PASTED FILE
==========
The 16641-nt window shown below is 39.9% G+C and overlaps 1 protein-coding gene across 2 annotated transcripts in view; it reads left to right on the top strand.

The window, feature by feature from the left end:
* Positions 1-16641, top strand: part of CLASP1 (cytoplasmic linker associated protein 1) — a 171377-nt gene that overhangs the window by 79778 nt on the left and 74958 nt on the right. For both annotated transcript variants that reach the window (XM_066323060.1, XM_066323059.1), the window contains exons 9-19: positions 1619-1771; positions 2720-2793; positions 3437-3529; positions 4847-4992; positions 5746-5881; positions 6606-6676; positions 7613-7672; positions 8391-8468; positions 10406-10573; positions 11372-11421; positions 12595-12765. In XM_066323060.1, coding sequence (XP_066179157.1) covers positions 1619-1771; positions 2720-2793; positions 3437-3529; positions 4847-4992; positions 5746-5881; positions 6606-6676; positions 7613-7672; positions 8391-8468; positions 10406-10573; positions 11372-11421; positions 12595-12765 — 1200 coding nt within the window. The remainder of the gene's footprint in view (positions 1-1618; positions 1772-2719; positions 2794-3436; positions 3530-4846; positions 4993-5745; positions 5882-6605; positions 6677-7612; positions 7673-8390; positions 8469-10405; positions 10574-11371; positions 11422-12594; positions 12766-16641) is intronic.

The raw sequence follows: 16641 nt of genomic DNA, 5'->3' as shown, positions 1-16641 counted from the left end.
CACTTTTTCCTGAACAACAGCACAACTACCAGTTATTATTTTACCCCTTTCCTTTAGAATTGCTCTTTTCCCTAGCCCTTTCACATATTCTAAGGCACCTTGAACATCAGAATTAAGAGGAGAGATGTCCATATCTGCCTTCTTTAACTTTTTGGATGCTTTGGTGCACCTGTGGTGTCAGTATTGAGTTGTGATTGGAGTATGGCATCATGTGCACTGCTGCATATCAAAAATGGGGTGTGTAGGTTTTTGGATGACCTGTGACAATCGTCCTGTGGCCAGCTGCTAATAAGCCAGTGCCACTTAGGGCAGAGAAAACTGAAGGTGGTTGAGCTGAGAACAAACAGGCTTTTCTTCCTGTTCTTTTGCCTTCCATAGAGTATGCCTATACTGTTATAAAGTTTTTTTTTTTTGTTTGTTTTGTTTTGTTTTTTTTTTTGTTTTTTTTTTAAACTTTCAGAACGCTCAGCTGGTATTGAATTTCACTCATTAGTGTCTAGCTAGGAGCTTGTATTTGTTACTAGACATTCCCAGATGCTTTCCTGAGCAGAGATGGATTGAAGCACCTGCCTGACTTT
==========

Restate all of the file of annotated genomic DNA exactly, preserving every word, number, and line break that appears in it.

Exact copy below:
The 16641-nt window shown below is 39.9% G+C and overlaps 1 protein-coding gene across 2 annotated transcripts in view; it reads left to right on the top strand.

The window, feature by feature from the left end:
* Positions 1-16641, top strand: part of CLASP1 (cytoplasmic linker associated protein 1) — a 171377-nt gene that overhangs the window by 79778 nt on the left and 74958 nt on the right. For both annotated transcript variants that reach the window (XM_066323060.1, XM_066323059.1), the window contains exons 9-19: positions 1619-1771; positions 2720-2793; positions 3437-3529; positions 4847-4992; positions 5746-5881; positions 6606-6676; positions 7613-7672; positions 8391-8468; positions 10406-10573; positions 11372-11421; positions 12595-12765. In XM_066323060.1, coding sequence (XP_066179157.1) covers positions 1619-1771; positions 2720-2793; positions 3437-3529; positions 4847-4992; positions 5746-5881; positions 6606-6676; positions 7613-7672; positions 8391-8468; positions 10406-10573; positions 11372-11421; positions 12595-12765 — 1200 coding nt within the window. The remainder of the gene's footprint in view (positions 1-1618; positions 1772-2719; positions 2794-3436; positions 3530-4846; positions 4993-5745; positions 5882-6605; positions 6677-7612; positions 7673-8390; positions 8469-10405; positions 10574-11371; positions 11422-12594; positions 12766-16641) is intronic.

The raw sequence follows: 16641 nt of genomic DNA, 5'->3' as shown, positions 1-16641 counted from the left end.
CACTTTTTCCTGAACAACAGCACAACTACCAGTTATTATTTTACCCCTTTCCTTTAGAATTGCTCTTTTCCCTAGCCCTTTCACATATTCTAAGGCACCTTGAACATCAGAATTAAGAGGAGAGATGTCCATATCTGCCTTCTTTAACTTTTTGGATGCTTTGGTGCACCTGTGGTGTCAGTATTGAGTTGTGATTGGAGTATGGCATCATGTGCACTGCTGCATATCAAAAATGGGGTGTGTAGGTTTTTGGATGACCTGTGACAATCGTCCTGTGGCCAGCTGCTAATAAGCCAGTGCCACTTAGGGCAGAGAAAACTGAAGGTGGTTGAGCTGAGAACAAACAGGCTTTTCTTCCTGTTCTTTTGCCTTCCATAGAGTATGCCTATACTGTTATAAAGTTTTTTTTTTTTGTTTGTTTTGTTTTGTTTTTTTTTTTGTTTTTTTTTTAAACTTTCAGAACGCTCAGCTGGTATTGAATTTCACTCATTAGTGTCTAGCTAGGAGCTTGTATTTGTTACTAGACATTCCCAGATGCTTTCCTGAGCAGAGATGGATTGAAGCACCTGCCTGACTTT